Learn about red flags for internal fraud
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Entities face an increasing threat of internal fraud. Over 1,300 internal fraud investigations were finalised during the 2018-19 financial year. Entities can better prevent and detect internal fraud by looking out for red flags - common traits of employees who have committed internal fraud.
Look out for the following red flags
An employee may be a higher internal fraud risk when a combination of the following red flags are present:
- Unwilling to share duties or take leave.
- Replacing existing suppliers with suppliers that they have a close connection with.
- Refusal to implement internal countermeasures.
- Skipping approval steps.
- Living a lifestyle above their means or lavishing gifts on colleagues.
- Failing to keep appropriate or accurate records/receipts.
- Bullying colleagues.
- Seeking access to areas which they should not be able to access.
- Long term shortage of cash/financial hardship.
- Consistently seeking loans or advances.
- Past legal/compliance problems.
- Addiction problems.
- Gambling problems.
- Significant personal stress.
- Strong sense of entitlement.
- Unhappy with employer.
Closely monitor the following high internal fraud risk activities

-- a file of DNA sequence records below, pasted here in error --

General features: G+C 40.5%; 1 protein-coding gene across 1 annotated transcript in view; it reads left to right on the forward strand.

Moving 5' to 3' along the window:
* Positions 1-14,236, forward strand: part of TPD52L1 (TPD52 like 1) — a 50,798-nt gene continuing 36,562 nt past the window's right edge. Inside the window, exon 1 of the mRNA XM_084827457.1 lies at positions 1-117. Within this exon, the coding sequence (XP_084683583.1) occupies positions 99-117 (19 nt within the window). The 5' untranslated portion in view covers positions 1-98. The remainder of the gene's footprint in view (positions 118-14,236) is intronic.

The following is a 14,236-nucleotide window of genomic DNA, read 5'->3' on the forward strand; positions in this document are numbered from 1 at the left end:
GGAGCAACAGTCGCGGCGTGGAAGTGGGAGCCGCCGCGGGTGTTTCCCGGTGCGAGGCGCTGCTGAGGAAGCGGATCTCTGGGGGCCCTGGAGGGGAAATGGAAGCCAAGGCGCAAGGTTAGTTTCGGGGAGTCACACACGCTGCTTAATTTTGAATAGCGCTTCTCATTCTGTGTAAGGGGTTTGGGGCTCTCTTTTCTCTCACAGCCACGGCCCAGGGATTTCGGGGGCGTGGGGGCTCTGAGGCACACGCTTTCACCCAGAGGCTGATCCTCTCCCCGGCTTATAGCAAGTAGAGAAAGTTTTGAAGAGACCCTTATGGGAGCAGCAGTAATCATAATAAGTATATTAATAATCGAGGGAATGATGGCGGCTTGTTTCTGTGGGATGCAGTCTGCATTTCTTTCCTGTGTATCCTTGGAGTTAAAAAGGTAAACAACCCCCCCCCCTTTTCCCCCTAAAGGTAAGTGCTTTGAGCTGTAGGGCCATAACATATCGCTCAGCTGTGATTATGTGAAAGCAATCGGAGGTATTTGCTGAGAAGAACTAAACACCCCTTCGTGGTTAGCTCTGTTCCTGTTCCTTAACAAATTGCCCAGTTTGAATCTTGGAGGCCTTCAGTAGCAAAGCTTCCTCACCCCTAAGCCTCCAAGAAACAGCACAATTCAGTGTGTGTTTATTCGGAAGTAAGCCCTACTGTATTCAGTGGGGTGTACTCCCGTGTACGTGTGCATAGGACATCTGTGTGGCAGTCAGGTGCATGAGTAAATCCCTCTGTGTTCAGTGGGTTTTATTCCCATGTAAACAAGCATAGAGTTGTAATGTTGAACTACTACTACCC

Internal fraud most commonly occurs in the following activities:
- Vendor management and accounts payable.
- Cash handling.
- Crisis payments or pre-payments.
- Travel and subsistence payments.
- Contract management.
- Privileged system accesses, example:. Administrator access.
- Activities requiring access to sensitive data.
- Grant programs.
Key tips to prevent internal fraud
Apply the following methods to prevent internal fraud:
- Promote an ethical culture in your entity.
- Have mandatory fraud awareness training and refresher training.
- Have appropriate management oversight.
- Separate duties and delegations.
- Have hard coded IT system countermeasures.
- Have restricted access or dollar value limits for transaction processing.
- Have physical security measures including the use of safes and physical access restrictions.
- Conduct regular supplier reviews and maintain a register of non-compliance/breaches of contractual conditions and reporting requirements.
- Rotate staff in high-risk positions.
- Require staff to take regular annual leave.
- Create a gift policy and register and publish the gift register online.
- Make sure staff complete Conflict of Interest and Secondary Employment registers.
- Actively test existing countermeasures and make changes where needed.
- Intervene before non-compliance becomes fraud.
This guide gives insights into managing fraud in the public sector. It combines the perspectives of members of the International Public Sector Fraud Forum.
This report presents information gathered during the 2016–17 financial year from all non-corporate Commonwealth entities about their experience of fraud and their fraud control measures.
This report by KPMG profiles fraudsters from around the world. KPMG’s analysed 750 fraudsters across 81 countries.